The definitive book on the subject: beads as adornment, as cultural symbols, as medium of barter and trade, and as ritual talismans. This big, beautiful book seems to leave no corner of the globe unexplored. A sensory delight.


Jade: Stone of Heaven
by Richard Gump
Doubleday & Co., Inc., Garden City, New York 1962

Although there are chapters on the composition, carving, and the buying of jade, this is the best book I've found for the lore of the stone. A wealth of stories and beliefs from China, Burma, and pre-Columbian civilizations.


Gemstones: The Visual Guide to More than 130 Gemstone Varieties
by Cally Hall
Eyewitness Handbooks, Dorling Kindersley, London 1994

A portable and excellent layman's guide to gems, precious and semi-precious.


The Healing Power of Gemstones in Tantra, Ayurveda, and Astrology
by Harish Johari
Destiny Books, Rochester, VT, 1988

Drawing on ancient Sanskrit scriptures, Tantric scholar Harish Johari details the healing properties of gems, as proscribed by the interrelated disciplines of Hindu Tantra, Ayurvedic medicine, and astrology.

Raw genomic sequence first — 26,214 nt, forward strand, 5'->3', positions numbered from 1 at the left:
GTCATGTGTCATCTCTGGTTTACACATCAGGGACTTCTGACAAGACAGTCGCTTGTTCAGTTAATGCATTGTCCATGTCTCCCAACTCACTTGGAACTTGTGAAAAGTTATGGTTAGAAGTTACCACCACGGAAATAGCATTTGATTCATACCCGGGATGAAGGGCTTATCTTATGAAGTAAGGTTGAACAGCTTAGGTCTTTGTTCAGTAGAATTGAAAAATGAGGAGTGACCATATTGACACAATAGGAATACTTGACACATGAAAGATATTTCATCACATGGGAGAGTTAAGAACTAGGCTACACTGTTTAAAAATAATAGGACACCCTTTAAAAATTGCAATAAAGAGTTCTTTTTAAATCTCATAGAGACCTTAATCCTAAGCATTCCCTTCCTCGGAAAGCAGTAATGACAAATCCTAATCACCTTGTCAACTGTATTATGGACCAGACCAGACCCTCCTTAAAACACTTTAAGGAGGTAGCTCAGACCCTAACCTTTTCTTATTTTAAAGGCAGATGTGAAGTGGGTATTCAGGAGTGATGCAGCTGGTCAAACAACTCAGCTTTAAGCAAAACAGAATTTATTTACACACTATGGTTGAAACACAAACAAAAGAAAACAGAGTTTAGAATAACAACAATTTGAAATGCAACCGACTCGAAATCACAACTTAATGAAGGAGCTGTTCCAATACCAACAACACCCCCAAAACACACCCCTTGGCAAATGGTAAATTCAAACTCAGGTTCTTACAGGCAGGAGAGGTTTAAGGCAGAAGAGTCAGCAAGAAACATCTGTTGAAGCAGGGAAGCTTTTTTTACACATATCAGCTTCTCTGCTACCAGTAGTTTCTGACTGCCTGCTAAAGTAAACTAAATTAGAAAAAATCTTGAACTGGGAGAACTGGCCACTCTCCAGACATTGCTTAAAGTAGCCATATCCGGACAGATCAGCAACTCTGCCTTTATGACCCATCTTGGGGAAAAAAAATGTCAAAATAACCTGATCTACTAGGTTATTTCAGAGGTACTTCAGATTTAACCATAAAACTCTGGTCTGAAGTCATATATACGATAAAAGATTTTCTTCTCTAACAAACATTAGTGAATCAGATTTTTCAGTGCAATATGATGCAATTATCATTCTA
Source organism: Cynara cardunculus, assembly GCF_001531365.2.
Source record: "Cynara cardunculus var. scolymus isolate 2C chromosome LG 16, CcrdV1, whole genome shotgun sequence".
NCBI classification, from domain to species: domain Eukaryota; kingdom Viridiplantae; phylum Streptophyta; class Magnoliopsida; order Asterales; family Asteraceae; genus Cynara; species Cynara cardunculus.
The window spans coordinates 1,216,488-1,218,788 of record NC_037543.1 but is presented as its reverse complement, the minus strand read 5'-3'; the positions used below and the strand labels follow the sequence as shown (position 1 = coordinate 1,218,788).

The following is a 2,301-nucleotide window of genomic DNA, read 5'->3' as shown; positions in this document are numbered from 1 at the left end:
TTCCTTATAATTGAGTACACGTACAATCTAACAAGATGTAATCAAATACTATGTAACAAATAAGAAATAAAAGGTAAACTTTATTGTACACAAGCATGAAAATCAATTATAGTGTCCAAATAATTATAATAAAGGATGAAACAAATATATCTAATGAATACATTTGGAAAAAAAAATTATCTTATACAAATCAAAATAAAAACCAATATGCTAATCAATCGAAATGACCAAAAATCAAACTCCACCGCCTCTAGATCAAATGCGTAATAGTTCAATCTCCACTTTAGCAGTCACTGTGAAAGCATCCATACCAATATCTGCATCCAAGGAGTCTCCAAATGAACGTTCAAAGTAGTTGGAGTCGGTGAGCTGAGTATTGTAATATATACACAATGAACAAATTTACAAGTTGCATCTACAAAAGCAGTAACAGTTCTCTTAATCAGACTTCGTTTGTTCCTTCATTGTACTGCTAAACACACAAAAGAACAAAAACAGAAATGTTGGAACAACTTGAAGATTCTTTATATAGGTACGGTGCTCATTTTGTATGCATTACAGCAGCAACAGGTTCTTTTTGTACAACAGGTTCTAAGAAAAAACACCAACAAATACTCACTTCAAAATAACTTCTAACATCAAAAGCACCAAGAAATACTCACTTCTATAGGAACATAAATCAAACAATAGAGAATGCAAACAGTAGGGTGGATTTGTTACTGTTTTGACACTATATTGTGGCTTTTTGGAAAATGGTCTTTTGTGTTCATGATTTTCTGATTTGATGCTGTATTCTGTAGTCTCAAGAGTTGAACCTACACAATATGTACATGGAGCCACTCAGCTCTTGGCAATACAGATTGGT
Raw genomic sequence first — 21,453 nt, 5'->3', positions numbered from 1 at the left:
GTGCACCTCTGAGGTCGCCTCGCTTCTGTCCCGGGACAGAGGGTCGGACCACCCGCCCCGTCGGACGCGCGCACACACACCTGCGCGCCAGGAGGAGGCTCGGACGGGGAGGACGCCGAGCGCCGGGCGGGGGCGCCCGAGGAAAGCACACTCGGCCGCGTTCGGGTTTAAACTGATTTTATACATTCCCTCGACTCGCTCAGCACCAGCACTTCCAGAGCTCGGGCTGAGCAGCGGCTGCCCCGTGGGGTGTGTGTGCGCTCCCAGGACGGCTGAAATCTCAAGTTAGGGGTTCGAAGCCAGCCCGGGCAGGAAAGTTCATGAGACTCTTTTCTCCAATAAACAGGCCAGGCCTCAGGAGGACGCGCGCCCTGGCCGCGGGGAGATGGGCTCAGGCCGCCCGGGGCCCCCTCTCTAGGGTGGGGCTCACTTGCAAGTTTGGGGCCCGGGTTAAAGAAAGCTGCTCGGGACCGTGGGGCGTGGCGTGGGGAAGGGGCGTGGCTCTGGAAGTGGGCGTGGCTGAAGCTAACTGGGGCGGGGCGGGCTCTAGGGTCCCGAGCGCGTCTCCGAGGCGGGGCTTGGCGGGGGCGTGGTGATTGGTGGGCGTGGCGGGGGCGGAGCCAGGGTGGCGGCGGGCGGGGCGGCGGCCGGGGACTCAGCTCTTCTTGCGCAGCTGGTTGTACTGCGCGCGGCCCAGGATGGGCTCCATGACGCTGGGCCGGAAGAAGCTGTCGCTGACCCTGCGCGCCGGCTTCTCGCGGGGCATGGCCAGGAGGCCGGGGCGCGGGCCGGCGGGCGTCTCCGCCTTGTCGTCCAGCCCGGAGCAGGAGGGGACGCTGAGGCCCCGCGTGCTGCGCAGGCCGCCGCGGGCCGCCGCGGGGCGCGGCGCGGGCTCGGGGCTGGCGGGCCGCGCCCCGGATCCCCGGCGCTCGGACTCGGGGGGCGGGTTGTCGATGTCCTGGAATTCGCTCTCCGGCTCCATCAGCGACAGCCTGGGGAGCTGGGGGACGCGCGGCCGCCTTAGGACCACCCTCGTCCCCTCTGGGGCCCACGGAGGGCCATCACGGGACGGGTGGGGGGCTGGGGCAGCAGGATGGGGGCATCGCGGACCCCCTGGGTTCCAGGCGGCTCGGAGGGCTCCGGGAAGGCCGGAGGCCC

The Natural History of Gems and Decorative Stones
by C.W. King
Bell & Daldy, London, 1867

Another classic of gem lore. King, not only surveyed stone lore but spent a good deal of effort trying to figure out which stones Pliny was actually talking about and how much of that ancient science actually held up in the Victorian era.


Gems in Myth, Legend, and Lore
by Bruce G. Knuth
Jeweler's Press, Thornton, Colorado, 1999

For a combination of mineralogical profiles of the stones and a comprehensive survey of lore, this is one the best books I've come across. Jeweler and gemologist, Knuth even has sections on gems as they appear in Shakespeare's plays and poems.


The Curious Lore of Precious Stones
by George Frederick Kunz
Dover Publications, Inc. New York, 1913, 1938

The grand-daddy of gem lore, Kunz was a geologist, gemologist, and one of the most assiduous collectors of beliefs about stones, jewels, seals, amulets and magical charms. This book was what started me thinking about writing a novel about the powers of stones.